Four years have passed. Bedrooms once providing shelter and comfort to our little girls are now occupied by their siblings. Their brothers and sister - too young to understand now - will one day know their sisters. We'll help them understand there were two little souls, who came before them, that taught their mommy and daddy how to love bigger than they ever imagined. Davis, Meg and Kale remind us how fortunate we are to be parents. We are blessed to be able to provide them with a comfortable home and hearts full of love and hope.

This post was submitted to Scribbit's April's Write Away Contest.

Thursday, January 10, 2008

Do Not Worry

When I feel anxiety start sneaking in trying to take hold, I reach for my trusty Calm My Anxious Heart book. This book has been with me a long time. It was the first Bible Study I attended after losing Ellie & Kate - it was meaningful to me then and continues to provide me strength when I need it (which is pretty much on a daily basis).

This morning I flipped through and came to a chapter on worry. Dillow writes about her Anxiety Box in which she writes out what is causing her anxiety on a small piece of paper and places it in a beautiful heart-shaped box tied with a ribbon. Honestly, I do not have the time or patience to practice this habit at this stage in my life. However, it is comforting to know our anxieties don't have to be presented to God wrapped up in pretty packages - he takes them anyway we deliver them to him: broken, interrupted, and confused.

Matthew 6:25-34 (New International Version)

Do Not Worry
"Therefore I tell you, do not worry about your life, what you will eat or drink; or about your body, what you will wear. Is not life more important than food, and the body more important than clothes? Look at the birds of the air; they do not sow or reap or store away in barns, and yet your heavenly Father feeds them. Are you not much more valuable than they? Who of you by worrying can add a single hour to his life?

"And why do you worry about clothes? See how the lilies of the field grow. They do not labor or spin. Yet I tell you that not even Solomon in all his splendor was dressed like one of these. If that is how God clothes the grass of the field, which is here today and tomorrow is thrown into the fire, will he not much more clothe you, O you of little faith? So do not worry, saying, 'What shall we eat?' or 'What shall we drink?' or 'What shall we wear?' For the pagans run after all these things, and your heavenly Father knows that you need them. But seek first his kingdom and his righteousness, and all these things will be given to you as well. Therefore do not worry about tomorrow, for tomorrow will worry about itself. Each day has enough trouble of its own.

Thursday, December 6, 2007

Bittersweet Snow

Snow has been part of the background during significant events in our lives. Snow began falling as I began labor with Ellie and blanketed the ground when we brought her home two days later. The day before I was induced with Kate, Bob spent hours digging us out so we could drive to the hospital. When all was said and done he may have been more tired than me and came close to missing her birth - he is the only person I know that can fall soundly asleep sitting up in a hospital chair! The days surrounding the girls' memorial service and funeral were covered in snow, which was probably a big inconvenience for a lot of people. Bob gently reminded me of the role snow had played in our lives up to that point and somehow it seemed to make sense.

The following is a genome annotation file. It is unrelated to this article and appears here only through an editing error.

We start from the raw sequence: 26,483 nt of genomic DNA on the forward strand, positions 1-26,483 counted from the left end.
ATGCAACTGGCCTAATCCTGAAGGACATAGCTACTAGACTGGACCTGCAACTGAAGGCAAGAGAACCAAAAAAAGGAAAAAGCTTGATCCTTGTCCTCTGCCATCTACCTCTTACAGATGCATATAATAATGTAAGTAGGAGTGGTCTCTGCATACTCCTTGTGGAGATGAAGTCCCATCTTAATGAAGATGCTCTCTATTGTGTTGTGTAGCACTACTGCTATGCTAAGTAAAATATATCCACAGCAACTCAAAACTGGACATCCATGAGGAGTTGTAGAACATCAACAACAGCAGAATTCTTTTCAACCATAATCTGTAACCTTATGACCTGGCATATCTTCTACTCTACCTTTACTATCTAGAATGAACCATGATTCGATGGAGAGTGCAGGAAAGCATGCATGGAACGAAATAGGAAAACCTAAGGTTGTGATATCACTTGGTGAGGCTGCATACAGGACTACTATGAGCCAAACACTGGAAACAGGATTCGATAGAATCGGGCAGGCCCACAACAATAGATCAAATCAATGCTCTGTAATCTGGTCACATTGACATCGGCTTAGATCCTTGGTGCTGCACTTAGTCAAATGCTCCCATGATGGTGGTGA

Freshly fallen snow makes the world feel so quiet and still - Bob and I will forever be connected to snow and will always be reminded of all these memories when the first snow of the year falls. Today was a good snow day - I'm sure there will be many more to come!

Monday, December 3, 2007

There are no words . . .

It has been four years since we lost our daughters, Ellie & Kate. Everything about that statement is unbelievable.

I am healing. My heart lives in a place where sadness meets joy. I am blessed with a marriage that provides me with incredible strength and love. We have been given the gifts of Davis and Meg who bring us much joy and hope. There are things I struggle with – there are pictures of Ellie and Kate that bring me to my knees and there are memories to painful to recall, but I know that I am growing… through adversity we grow in faith, we grow in strength, and we grow in love.

"There are no words" is a phrase I've heard a lot - I used to agree until I read a passage that was shared with me by my friend Sarah Batley from Carol Kent’s When I Lay My Isaac Down. I know these words - I have felt them, cried over them and spoken them to others - these words are true and helpful for anyone who has experienced any sort of pain:

"There are some tragedies that are too big for a heart to hold, and they defy any description that makes sense. Time weaves its way through the shock, the hurt, and the inexpressible feelings, and one day you discover that in the process of daily survival, you have instinctively made decisions (good and bad), defined your theology, formed an opinion about God, and determined that you will either curl up and die emotionally or you will choose life."

"The terrifying but truthful fact is that, in choosing life, you realize it will never match the kind of life that was in your carefully thought-out plan for your future. It will force you to view people around you differently. The brokenness will challenge you to new levels of personal compassion. It will melt your pride, diminish the importance of your carefully designed agenda, and it has the potential to develop an unshakable faith that defies rationality."

We can not always change our circumstances, but we can allow our circumstances to change us in a positive way. God has given us the ability to make choices and to choose how we react to all situations. I choose to live.